Panasonic Avionics’ David Bruner.

MOUNTAIN VIEW, California — One of the most active and aggressive buyers of geostationary-orbit satellite capacity in recent years has undergone an epiphany and is withholding planned satellite investment in favor of riding the expected wave of non-GEO broadband satellite constellations.

It had become clear in recent months that Panasonic Avionics had sidelined its XTS, or Extremely High-Throughput, satellite payload plans, in which the aero-connectivity provider would design specific satellite payloads to ride on geo satellite operator fleets in specific regions of the world.

But the extent of the turnaround in thinking at Panasonic Avionics’ belief that LEO-orbit mega-constellations was perhaps never stated so clearly as in Oct. 3 remarks by David Bruner, the company’s vice president for global sales and marketing.

It is Bruner who has led a team that has travelled the world in recent years, stitching together a network of satellite coverage from establishes satellite operators including Intelsat, SES, Eutelsat, Telesat and others.

The company now provides in-flight connectivity to nearly 1,800 commercial aircraft, and has an order backlog of another 2,200 aircraft waiting to be installed with Panasonic-compatible hardware.

With Ku-band satellite bandwidth much more plentiful than Ka-band, Panasonic became, by default, a Ku-band promoter. More recently the company has said that it will be making most of its uplinks in Ka-band in the coming years as Ka-band satellites become available over international air corridors.

But Panasonics’ XTS move, which was intended to provide an additional layer of bandwidth over specific geographic areas, is now on hold.

GEO investment moderated on eve of presumed NGSO tsunami

Addressing the Satellite Innovation Symposium here, Bruner explained his thinking.

“I thought we had the market pretty well understood,” he said. “We were anchor tenants on a number of major projects in GEO.

“But the last six months have kind of scared me, dramatically, and forced me to change our direction. It hasn’t changed our opinion on the business model of the NGSO projects. It’s more that these things are going to happen and it’s going to destabilize the marketplace and we have to be ready to take advantage of that instability to grow faster.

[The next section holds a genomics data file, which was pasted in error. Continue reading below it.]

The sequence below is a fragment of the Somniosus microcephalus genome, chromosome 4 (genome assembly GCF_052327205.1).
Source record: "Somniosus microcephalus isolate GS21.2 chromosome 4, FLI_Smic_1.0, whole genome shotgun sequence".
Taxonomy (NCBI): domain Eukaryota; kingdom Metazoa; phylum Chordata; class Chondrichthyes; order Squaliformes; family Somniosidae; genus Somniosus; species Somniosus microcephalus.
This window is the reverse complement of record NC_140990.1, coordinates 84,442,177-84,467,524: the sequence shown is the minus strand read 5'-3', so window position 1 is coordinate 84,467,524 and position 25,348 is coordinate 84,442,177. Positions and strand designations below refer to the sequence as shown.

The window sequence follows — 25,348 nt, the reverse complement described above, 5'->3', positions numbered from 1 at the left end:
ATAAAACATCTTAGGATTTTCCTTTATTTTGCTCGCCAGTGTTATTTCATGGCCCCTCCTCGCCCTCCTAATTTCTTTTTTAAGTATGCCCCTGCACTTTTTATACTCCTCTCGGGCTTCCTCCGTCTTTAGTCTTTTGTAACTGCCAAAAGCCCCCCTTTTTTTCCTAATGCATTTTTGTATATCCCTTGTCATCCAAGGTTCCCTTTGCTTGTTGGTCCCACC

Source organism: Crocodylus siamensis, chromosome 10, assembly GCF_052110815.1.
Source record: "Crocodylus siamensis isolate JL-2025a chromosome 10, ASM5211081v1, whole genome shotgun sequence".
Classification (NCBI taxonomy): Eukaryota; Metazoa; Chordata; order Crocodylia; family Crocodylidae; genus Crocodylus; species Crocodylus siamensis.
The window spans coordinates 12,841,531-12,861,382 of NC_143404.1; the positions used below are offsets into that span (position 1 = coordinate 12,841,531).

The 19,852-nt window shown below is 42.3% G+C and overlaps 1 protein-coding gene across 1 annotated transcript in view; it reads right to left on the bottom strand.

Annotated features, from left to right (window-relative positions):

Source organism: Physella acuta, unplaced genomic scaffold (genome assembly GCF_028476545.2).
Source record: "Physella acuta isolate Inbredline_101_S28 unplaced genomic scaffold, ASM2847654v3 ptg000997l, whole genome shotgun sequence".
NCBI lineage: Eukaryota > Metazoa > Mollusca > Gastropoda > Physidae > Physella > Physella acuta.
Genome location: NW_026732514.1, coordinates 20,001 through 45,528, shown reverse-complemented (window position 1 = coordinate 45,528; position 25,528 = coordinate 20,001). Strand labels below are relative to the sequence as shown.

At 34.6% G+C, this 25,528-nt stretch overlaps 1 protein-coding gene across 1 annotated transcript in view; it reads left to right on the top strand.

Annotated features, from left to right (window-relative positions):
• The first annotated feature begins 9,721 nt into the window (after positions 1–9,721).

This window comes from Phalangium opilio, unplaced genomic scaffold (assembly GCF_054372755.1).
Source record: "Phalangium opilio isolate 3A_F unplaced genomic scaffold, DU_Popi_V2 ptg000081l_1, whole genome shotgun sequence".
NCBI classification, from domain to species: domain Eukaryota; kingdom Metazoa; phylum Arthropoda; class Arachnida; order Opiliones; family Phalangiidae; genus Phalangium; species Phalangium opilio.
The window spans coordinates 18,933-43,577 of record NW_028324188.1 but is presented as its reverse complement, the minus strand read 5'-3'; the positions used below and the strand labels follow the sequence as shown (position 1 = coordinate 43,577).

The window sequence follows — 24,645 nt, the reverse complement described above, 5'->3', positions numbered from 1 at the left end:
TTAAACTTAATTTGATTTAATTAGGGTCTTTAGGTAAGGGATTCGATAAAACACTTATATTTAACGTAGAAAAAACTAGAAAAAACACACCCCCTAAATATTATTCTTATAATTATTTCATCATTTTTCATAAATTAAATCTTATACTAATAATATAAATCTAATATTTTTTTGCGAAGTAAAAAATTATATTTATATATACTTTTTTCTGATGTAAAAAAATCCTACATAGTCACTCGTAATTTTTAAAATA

“It’s affecting our network planning and purchasing, dramatically. When three or four of our major geo-capacity providers are all major investors in [NGSO] services, it got our attention. One is Ku-, a couple in Ka-, so it’s going to impact our network and where we go with this.”

Bruner likely was referring to Intelsat’s Investment in OneWeb, SES’s additional investment in SES Networks’ O3b, and Telesat’s tentative plans for its own global LEO constellation. Panasonic has made major capacity purchases on all three companies’ geostationary-orbit satellites.

“This is an inflection point,” Bruner said. “Some of our projects that we were investing in, which were major capacity purchases, we are moderating our purchase to be more flexible, with shorter terms, and getting ready for this crazy period we’re about to go through.”

Seeing opportunity in NGSO business failures

By “crazy period,” Bruner made clear he believes many NGSO broadband efforts will fail as businesses, but perhaps not before their networks are built. The opportunity then would be to pick up NGSO capacity at fire-sale prices, perhaps during bankruptcy proceedings.

“I’m old enough to remember the last time this happened, and it was painful. And I actually think that’s going to occur again. But hopefully we will have learned from that and figured out how to make lemonade, because there are going to be some lemons dropped. Maybe the second mouse will get the cheese here as some of these constellations go up. They wont be profitable and they will change ownership.

“We are looking for those situations and how to be ready to move and make sure we have sufficient capital to be ready to grow.”

Bruner said the low-latency connectivity offered by LEO satellites does not matter for 80% of Panasonics Avionics’ customers. But the remaining 20% would find value in a low-latency service.

More concretely, Panasonic Avionics customers would like global connectivity.  Geostationary-orbit satellites cannot provide links at the poles, unlike the NGSO constellations, most of which use high-inclination orbits.

“Passengers don’t understand why the coverage stops in northern area of Russia and doesn’t pick back up until you get down into Alaska,” Bruner said. “They just want it everywhere. So we look for solutions and this could be a very efficient way to service our customers everywhere they are and give them an experience that is a combination of low cost and low latency. Low latency does matter.”

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Peter B. de Selding
Peter B. de Selding
Peter de Selding is a Co-Founder and editor for SpaceIntelReport.com. He started SpaceIntelReport in 2017 after 26 years as the Paris Bureau Chief for SpaceNews where he covered the commercial satellite, launch and the international space businesses. He is widely considered the preeminent reporter in the space industry and is a must read for space executives. Follow Peter @pbdes